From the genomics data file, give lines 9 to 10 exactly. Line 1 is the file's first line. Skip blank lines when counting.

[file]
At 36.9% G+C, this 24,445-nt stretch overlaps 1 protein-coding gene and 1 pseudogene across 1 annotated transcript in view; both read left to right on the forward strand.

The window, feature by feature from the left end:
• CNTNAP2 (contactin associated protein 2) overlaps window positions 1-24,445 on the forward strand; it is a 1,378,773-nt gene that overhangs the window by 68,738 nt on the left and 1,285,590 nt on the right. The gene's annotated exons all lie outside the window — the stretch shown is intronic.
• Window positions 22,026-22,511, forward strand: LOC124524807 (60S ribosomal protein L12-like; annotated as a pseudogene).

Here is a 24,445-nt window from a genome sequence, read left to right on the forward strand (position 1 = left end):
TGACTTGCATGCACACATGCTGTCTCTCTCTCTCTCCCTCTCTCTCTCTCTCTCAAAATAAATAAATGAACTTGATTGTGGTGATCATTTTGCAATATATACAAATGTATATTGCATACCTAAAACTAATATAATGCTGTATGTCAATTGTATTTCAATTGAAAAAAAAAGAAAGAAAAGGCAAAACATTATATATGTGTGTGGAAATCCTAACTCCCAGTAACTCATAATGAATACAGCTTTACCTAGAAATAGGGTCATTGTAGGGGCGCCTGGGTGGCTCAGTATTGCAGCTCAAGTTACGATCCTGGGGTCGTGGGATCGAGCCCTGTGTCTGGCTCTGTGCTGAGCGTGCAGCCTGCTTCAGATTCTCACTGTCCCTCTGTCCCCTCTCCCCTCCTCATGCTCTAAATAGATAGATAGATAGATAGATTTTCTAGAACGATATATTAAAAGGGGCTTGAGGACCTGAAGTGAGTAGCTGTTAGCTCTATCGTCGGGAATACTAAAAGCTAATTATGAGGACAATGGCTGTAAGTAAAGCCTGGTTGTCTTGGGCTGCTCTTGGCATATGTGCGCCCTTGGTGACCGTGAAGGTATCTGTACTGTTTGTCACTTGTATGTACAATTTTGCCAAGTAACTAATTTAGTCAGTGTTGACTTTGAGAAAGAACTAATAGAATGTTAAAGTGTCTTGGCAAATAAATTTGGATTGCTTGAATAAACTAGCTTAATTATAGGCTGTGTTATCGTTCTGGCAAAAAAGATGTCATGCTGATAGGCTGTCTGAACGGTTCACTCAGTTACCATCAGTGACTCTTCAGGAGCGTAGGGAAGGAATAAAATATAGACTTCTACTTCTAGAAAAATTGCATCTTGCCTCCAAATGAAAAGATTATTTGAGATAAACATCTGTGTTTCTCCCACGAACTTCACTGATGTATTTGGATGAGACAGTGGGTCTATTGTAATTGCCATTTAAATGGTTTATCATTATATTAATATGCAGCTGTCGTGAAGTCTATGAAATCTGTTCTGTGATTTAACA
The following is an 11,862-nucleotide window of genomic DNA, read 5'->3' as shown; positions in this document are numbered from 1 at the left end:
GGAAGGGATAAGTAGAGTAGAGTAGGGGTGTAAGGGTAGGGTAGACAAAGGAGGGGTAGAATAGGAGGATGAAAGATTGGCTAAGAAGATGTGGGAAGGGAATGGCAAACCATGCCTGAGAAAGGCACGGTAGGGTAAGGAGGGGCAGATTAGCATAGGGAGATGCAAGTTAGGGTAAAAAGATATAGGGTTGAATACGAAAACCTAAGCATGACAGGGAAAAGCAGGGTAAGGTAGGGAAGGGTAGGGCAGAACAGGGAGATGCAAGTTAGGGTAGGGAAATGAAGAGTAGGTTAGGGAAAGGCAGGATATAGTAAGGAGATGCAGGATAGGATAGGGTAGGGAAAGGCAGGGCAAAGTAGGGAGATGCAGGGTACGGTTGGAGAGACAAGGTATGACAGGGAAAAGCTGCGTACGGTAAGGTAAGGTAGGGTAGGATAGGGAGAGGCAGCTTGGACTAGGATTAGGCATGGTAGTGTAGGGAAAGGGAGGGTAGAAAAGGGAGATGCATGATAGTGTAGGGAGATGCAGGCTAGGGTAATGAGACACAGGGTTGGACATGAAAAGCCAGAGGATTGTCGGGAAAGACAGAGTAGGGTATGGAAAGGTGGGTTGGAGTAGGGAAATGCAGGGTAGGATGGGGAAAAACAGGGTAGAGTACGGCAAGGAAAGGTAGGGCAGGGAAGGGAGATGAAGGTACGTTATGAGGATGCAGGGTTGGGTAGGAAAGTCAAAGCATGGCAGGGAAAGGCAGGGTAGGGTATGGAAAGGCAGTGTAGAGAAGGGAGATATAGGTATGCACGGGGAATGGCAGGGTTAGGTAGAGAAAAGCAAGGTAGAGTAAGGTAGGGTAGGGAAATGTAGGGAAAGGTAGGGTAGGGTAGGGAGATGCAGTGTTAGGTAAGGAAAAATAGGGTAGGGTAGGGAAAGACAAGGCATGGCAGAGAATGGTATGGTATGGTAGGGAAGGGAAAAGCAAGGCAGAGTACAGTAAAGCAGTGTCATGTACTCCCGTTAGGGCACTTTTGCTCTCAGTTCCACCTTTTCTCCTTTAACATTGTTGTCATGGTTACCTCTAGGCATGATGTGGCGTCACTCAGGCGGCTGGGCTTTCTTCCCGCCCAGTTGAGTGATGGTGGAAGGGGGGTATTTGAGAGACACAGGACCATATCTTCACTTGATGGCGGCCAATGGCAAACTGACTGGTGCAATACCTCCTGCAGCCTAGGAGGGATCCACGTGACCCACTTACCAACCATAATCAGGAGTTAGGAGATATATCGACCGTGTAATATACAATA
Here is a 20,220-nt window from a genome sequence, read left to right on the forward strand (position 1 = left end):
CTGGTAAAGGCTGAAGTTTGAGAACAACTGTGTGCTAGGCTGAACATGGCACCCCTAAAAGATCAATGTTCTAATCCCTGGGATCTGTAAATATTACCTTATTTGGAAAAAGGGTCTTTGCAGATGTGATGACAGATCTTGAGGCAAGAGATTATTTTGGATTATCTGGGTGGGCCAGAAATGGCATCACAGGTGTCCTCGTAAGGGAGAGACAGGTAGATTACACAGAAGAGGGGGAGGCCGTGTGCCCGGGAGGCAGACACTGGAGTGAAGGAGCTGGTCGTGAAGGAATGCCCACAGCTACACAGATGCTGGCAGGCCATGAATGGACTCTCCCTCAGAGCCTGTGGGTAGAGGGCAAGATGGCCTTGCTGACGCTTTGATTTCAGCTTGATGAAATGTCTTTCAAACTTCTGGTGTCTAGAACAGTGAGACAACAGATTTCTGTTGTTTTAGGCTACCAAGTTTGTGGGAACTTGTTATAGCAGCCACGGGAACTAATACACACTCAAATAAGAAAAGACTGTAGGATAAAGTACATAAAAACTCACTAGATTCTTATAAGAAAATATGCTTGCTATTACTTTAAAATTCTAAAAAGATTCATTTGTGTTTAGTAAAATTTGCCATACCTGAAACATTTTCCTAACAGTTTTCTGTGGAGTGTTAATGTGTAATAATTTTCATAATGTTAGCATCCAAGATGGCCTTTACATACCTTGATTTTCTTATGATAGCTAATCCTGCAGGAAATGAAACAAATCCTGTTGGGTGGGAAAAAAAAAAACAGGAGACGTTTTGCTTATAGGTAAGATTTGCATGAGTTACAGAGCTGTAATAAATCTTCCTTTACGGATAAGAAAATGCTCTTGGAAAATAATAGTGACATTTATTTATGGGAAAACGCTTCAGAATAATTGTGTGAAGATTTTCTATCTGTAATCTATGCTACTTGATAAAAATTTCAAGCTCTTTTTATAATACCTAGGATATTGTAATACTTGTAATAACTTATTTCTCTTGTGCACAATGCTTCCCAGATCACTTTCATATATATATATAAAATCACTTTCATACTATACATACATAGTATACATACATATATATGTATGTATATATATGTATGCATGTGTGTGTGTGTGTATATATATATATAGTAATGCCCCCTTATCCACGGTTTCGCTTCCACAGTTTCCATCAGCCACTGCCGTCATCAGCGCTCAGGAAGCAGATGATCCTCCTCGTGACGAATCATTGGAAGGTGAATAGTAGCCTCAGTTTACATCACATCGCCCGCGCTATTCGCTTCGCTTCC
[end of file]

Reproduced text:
Here is a 20,220-nt window from a genome sequence, read left to right on the forward strand (position 1 = left end):
CTGGTAAAGGCTGAAGTTTGAGAACAACTGTGTGCTAGGCTGAACATGGCACCCCTAAAAGATCAATGTTCTAATCCCTGGGATCTGTAAATATTACCTTATTTGGAAAAAGGGTCTTTGCAGATGTGATGACAGATCTTGAGGCAAGAGATTATTTTGGATTATCTGGGTGGGCCAGAAATGGCATCACAGGTGTCCTCGTAAGGGAGAGACAGGTAGATTACACAGAAGAGGGGGAGGCCGTGTGCCCGGGAGGCAGACACTGGAGTGAAGGAGCTGGTCGTGAAGGAATGCCCACAGCTACACAGATGCTGGCAGGCCATGAATGGACTCTCCCTCAGAGCCTGTGGGTAGAGGGCAAGATGGCCTTGCTGACGCTTTGATTTCAGCTTGATGAAATGTCTTTCAAACTTCTGGTGTCTAGAACAGTGAGACAACAGATTTCTGTTGTTTTAGGCTACCAAGTTTGTGGGAACTTGTTATAGCAGCCACGGGAACTAATACACACTCAAATAAGAAAAGACTGTAGGATAAAGTACATAAAAACTCACTAGATTCTTATAAGAAAATATGCTTGCTATTACTTTAAAATTCTAAAAAGATTCATTTGTGTTTAGTAAAATTTGCCATACCTGAAACATTTTCCTAACAGTTTTCTGTGGAGTGTTAATGTGTAATAATTTTCATAATGTTAGCATCCAAGATGGCCTTTACATACCTTGATTTTCTTATGATAGCTAATCCTGCAGGAAATGAAACAAATCCTGTTGGGTGGGAAAAAAAAAAACAGGAGACGTTTTGCTTATAGGTAAGATTTGCATGAGTTACAGAGCTGTAATAAATCTTCCTTTACGGATAAGAAAATGCTCTTGGAAAATAATAGTGACATTTATTTATGGGAAAACGCTTCAGAATAATTGTGTGAAGATTTTCTATCTGTAATCTATGCTACTTGATAAAAATTTCAAGCTCTTTTTATAATACCTAGGATATTGTAATACTTGTAATAACTTATTTCTCTTGTGCACAATGCTTCCCAGATCACTTTCATATATATATATAAAATCACTTTCATACTATACATACATAGTATACATACATATATATGTATGTATATATATGTATGCATGTGTGTGTGTGTGTATATATATATATAGTAATGCCCCCTTATCCACGGTTTCGCTTCCACAGTTTCCATCAGCCACTGCCGTCATCAGCGCTCAGGAAGCAGATGATCCTCCTCGTGACGAATCATTGGAAGGTGAATAGTAGCCTCAGTTTACATCACATCGCCCGCGCTATTCGCTTCGCTTCC